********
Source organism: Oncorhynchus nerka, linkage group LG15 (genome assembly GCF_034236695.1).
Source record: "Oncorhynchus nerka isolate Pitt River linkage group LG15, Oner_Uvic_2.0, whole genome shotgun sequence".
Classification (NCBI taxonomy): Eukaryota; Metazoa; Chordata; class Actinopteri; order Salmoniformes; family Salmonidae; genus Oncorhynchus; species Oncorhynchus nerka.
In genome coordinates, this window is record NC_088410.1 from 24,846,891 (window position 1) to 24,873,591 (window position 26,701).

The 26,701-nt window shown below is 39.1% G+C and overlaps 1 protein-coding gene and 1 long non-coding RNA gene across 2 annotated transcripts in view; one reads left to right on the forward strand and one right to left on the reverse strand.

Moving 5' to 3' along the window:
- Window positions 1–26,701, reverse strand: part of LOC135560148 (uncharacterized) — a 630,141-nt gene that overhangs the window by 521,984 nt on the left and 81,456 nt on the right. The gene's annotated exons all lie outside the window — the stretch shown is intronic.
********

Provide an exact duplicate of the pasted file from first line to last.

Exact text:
Source organism: Oncorhynchus nerka, linkage group LG15 (genome assembly GCF_034236695.1).
Source record: "Oncorhynchus nerka isolate Pitt River linkage group LG15, Oner_Uvic_2.0, whole genome shotgun sequence".
Classification (NCBI taxonomy): Eukaryota; Metazoa; Chordata; class Actinopteri; order Salmoniformes; family Salmonidae; genus Oncorhynchus; species Oncorhynchus nerka.
In genome coordinates, this window is record NC_088410.1 from 24,846,891 (window position 1) to 24,873,591 (window position 26,701).

The 26,701-nt window shown below is 39.1% G+C and overlaps 1 protein-coding gene and 1 long non-coding RNA gene across 2 annotated transcripts in view; one reads left to right on the forward strand and one right to left on the reverse strand.

Moving 5' to 3' along the window:
- Window positions 1–26,701, reverse strand: part of LOC135560148 (uncharacterized) — a 630,141-nt gene that overhangs the window by 521,984 nt on the left and 81,456 nt on the right. The gene's annotated exons all lie outside the window — the stretch shown is intronic.